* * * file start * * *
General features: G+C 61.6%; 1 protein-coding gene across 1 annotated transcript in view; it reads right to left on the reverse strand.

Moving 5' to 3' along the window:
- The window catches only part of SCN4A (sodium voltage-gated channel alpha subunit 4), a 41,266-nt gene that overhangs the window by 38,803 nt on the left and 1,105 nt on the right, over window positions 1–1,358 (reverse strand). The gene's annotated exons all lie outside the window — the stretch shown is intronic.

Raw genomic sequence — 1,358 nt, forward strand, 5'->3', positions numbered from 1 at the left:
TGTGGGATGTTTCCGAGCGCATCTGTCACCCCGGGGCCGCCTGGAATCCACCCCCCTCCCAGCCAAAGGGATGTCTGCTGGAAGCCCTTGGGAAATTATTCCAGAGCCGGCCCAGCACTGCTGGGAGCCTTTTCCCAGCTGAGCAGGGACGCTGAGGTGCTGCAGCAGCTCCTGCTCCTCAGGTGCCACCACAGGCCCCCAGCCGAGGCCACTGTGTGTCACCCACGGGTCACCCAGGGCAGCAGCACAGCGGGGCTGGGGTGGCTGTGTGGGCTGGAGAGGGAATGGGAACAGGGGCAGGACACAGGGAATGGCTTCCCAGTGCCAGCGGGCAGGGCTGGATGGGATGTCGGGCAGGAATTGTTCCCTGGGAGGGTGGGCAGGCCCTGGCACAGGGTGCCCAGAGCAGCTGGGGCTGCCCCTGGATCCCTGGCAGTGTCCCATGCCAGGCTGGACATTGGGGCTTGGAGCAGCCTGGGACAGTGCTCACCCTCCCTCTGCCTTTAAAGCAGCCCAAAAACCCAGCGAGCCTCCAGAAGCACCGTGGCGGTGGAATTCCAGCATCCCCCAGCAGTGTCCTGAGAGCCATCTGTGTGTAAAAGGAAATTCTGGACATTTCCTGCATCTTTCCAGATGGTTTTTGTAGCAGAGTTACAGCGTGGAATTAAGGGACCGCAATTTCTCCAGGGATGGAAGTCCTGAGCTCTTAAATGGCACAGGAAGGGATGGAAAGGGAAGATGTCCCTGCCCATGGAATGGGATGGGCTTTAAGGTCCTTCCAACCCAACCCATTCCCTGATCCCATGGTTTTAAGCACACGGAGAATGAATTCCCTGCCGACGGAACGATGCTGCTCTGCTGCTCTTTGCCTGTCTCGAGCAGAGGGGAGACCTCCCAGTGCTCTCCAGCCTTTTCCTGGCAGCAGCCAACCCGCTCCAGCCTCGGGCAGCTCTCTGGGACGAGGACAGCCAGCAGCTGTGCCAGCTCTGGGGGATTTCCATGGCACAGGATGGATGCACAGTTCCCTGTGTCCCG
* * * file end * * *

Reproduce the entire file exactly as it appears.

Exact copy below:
General features: G+C 61.6%; 1 protein-coding gene across 1 annotated transcript in view; it reads right to left on the reverse strand.

Moving 5' to 3' along the window:
- The window catches only part of SCN4A (sodium voltage-gated channel alpha subunit 4), a 41,266-nt gene that overhangs the window by 38,803 nt on the left and 1,105 nt on the right, over window positions 1–1,358 (reverse strand). The gene's annotated exons all lie outside the window — the stretch shown is intronic.

Raw genomic sequence — 1,358 nt, forward strand, 5'->3', positions numbered from 1 at the left:
TGTGGGATGTTTCCGAGCGCATCTGTCACCCCGGGGCCGCCTGGAATCCACCCCCCTCCCAGCCAAAGGGATGTCTGCTGGAAGCCCTTGGGAAATTATTCCAGAGCCGGCCCAGCACTGCTGGGAGCCTTTTCCCAGCTGAGCAGGGACGCTGAGGTGCTGCAGCAGCTCCTGCTCCTCAGGTGCCACCACAGGCCCCCAGCCGAGGCCACTGTGTGTCACCCACGGGTCACCCAGGGCAGCAGCACAGCGGGGCTGGGGTGGCTGTGTGGGCTGGAGAGGGAATGGGAACAGGGGCAGGACACAGGGAATGGCTTCCCAGTGCCAGCGGGCAGGGCTGGATGGGATGTCGGGCAGGAATTGTTCCCTGGGAGGGTGGGCAGGCCCTGGCACAGGGTGCCCAGAGCAGCTGGGGCTGCCCCTGGATCCCTGGCAGTGTCCCATGCCAGGCTGGACATTGGGGCTTGGAGCAGCCTGGGACAGTGCTCACCCTCCCTCTGCCTTTAAAGCAGCCCAAAAACCCAGCGAGCCTCCAGAAGCACCGTGGCGGTGGAATTCCAGCATCCCCCAGCAGTGTCCTGAGAGCCATCTGTGTGTAAAAGGAAATTCTGGACATTTCCTGCATCTTTCCAGATGGTTTTTGTAGCAGAGTTACAGCGTGGAATTAAGGGACCGCAATTTCTCCAGGGATGGAAGTCCTGAGCTCTTAAATGGCACAGGAAGGGATGGAAAGGGAAGATGTCCCTGCCCATGGAATGGGATGGGCTTTAAGGTCCTTCCAACCCAACCCATTCCCTGATCCCATGGTTTTAAGCACACGGAGAATGAATTCCCTGCCGACGGAACGATGCTGCTCTGCTGCTCTTTGCCTGTCTCGAGCAGAGGGGAGACCTCCCAGTGCTCTCCAGCCTTTTCCTGGCAGCAGCCAACCCGCTCCAGCCTCGGGCAGCTCTCTGGGACGAGGACAGCCAGCAGCTGTGCCAGCTCTGGGGGATTTCCATGGCACAGGATGGATGCACAGTTCCCTGTGTCCCG